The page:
As the latest wave of EIS and SEIS offers subsides, and we enter the new tax year, we look back at some of the issues we have come across while advising our clients on setting up investment structures in this space:Stand-alone or fund?
Economies of scale will often mean that a fund is a cost-effective approach where a stand-alone offer for a single corporate would not be, particularly in the SEIS space. However, given that the maximum raise under EIS is now £5,000,000, there can be times when a single company EIS offering makes sense – particularly given AIFMD issues.
Is an EIS fund an AIF?
We have seen various attempts to structure EIS offerings in a way designed to take them outside the scope of AIFMD. We think such attempts should be approached with caution, given the FCA's view, as expressed in its Perimeter Guidance Manual, that a traditionally structured EIS fund should be considered a collective investment undertaking and an AIF.Does an EIS AIFM need retail permissions?
Quite a complex issue. The AIFM’s client is the fund (as a professional customer) and there is an argument that dealings with investors would fall within the scheme management activities exemption. However, our view is that, given the range of services provided by an AIFM under the terms of a typical agreement with investors, which involves not only the provision of a degree of discretionary management, but also dealing with client money and safeguarding and administering investments, it is best practice for the AIFM to have retail permissions unless all investors are professional customers (either per se or elective).What restrictions on marketing apply?
We still see a considerable number of Information Memoranda which appear not to take into account the FCA Handbook provisions on direct offer financial promotions for non-readily realisable securities (COBS 4.7.7R). In our view, these provisions would apply to a typical EIS or SEIS fund offer document, with the result that a financial adviser is likely to need to be involved in the process where retail investors are concerned.Does an Information Memorandum need to be verified?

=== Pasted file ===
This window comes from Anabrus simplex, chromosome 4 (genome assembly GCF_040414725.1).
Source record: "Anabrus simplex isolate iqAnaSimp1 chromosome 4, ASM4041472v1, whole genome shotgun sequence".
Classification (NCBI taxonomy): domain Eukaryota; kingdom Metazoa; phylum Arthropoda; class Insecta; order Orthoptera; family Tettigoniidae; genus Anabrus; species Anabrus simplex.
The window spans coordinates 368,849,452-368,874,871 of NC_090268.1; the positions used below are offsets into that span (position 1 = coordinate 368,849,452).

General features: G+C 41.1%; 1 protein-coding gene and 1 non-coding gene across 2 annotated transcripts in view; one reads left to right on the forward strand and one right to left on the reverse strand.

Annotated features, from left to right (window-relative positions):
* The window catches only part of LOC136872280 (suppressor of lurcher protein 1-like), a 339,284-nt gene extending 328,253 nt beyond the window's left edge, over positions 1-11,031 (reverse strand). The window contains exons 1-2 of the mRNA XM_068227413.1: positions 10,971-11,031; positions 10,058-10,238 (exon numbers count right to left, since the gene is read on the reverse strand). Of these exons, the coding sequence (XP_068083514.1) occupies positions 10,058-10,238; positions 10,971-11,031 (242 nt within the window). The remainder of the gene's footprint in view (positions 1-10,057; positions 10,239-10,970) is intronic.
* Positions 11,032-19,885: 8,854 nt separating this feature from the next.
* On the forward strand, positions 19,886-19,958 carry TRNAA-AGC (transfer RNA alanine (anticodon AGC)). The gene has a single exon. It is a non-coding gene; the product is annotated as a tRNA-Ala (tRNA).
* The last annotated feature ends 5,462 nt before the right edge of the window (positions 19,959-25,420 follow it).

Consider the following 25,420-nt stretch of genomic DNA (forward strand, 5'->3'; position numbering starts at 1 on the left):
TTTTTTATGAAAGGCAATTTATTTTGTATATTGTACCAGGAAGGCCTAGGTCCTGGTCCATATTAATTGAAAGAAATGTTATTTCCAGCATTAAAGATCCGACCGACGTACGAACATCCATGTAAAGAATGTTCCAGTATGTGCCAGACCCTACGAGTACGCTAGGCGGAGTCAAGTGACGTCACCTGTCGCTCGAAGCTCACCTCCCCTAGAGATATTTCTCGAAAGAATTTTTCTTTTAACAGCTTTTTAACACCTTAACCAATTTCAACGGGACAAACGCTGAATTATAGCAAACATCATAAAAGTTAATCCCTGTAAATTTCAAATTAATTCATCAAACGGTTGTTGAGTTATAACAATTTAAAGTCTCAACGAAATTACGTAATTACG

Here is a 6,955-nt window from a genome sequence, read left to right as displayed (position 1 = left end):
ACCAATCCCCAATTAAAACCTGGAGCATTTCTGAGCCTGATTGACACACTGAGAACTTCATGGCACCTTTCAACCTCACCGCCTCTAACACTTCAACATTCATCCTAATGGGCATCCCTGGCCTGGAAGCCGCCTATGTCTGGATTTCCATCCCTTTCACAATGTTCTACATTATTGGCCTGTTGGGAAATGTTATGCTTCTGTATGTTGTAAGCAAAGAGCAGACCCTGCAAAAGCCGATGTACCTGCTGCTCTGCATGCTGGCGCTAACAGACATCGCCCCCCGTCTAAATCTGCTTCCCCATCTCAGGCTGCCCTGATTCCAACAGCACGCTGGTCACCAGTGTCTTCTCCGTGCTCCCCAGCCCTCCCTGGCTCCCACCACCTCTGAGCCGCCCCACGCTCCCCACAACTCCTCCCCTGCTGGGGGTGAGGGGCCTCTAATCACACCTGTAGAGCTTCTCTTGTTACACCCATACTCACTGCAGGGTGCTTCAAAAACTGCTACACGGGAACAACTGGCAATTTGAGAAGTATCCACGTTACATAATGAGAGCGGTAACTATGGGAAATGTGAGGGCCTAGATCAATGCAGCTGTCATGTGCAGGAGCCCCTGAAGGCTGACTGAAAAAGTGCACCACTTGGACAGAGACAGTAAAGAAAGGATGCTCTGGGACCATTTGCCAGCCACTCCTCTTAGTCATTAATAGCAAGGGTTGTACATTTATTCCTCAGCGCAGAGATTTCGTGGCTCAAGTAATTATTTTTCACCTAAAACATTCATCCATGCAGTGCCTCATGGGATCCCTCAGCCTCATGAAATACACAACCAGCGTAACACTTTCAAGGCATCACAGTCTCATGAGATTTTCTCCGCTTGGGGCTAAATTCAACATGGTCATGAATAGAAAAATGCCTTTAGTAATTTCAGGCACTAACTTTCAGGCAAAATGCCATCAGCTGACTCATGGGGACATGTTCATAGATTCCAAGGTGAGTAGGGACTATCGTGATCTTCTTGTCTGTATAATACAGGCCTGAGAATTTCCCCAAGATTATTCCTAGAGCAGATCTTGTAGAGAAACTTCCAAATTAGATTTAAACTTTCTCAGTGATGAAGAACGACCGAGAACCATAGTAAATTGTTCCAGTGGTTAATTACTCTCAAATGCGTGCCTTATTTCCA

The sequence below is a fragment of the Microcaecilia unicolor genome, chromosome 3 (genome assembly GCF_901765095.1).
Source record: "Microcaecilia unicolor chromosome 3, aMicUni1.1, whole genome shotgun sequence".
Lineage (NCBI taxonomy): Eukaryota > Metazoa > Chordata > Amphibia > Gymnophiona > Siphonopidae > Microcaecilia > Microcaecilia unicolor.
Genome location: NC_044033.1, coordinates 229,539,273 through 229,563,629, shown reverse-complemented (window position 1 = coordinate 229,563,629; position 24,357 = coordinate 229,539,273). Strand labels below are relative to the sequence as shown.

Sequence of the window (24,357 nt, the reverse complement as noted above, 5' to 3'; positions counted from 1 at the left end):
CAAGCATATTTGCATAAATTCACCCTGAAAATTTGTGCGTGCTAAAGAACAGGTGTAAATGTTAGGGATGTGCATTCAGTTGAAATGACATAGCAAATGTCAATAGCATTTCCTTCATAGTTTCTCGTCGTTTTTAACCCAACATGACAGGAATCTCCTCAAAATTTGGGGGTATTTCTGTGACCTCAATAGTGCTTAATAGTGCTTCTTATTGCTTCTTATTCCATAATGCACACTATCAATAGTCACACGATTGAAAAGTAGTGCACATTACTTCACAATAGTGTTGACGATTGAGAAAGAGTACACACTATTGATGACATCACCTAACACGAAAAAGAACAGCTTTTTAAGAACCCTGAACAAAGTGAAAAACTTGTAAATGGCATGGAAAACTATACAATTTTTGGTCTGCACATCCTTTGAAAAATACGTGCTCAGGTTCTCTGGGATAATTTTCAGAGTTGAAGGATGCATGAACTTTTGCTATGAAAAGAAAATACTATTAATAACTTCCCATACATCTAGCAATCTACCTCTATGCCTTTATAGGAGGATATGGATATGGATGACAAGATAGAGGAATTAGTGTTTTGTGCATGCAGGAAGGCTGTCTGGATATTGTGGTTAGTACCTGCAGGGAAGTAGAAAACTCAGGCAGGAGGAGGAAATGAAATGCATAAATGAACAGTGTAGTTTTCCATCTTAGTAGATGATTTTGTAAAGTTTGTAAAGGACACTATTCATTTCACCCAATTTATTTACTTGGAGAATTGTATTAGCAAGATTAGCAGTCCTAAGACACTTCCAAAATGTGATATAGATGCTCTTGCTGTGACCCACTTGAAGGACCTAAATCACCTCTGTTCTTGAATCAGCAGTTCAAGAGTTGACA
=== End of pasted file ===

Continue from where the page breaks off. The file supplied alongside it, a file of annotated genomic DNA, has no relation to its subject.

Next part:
Verification of a document can be a time consuming and irksome exercise. Where an authorised person is involved in issuing an information memorandum, or is approving its contents under s21 of FSMA, we would expect that they would require a verification process to be carried out. For a stand-alone corporate IM, this also has the benefit of offering the directors of the investee company, and that company itself, potential protection from liability under s89 of the Financial Services Act 2012 on the basis that they did not knowingly or recklessly make any misleading statements.Why have there been so few SITR offerings?
On the face of it, SITR relief, which gives tax relief to individuals who make qualifying investments in certain types of social enterprise (charities, community interest companies, community benefit societies and social impact contractor companies) is an attractive proposition. However, we have seen very few SITR offerings to date. Possible reasons for this could include: lack of awareness – both among financial advisers and fund managers; the uncertainty of what constitutes a “social enterprise”; and concern that the investee companies may not be financially robust propositions. But perhaps this will change as awareness of the possibilities spreads gradually through the investment community.
About the author
Nick is a Partner based in the London office of Maclay Murray & Spens and is a member of the firm’s Financial Services Group. Nick is an investment funds lawyer, working in the main with fund managers and their funds, and the funds’ sponsors, asset managers and investors. Nick advises on the structuring, formation and operation of funds.
Nick also advises other service providers to funds, such as administrators and trustees.
Nick joined Maclay Murray & Spens in 2012, before which he headed the Financial Services and Funds team at Thomas Eggar.
Sapphire Capital Partners would like to thank Nick Rutter of Maclay Murray & Spens LLP for contributing this article to our Moneylab blog.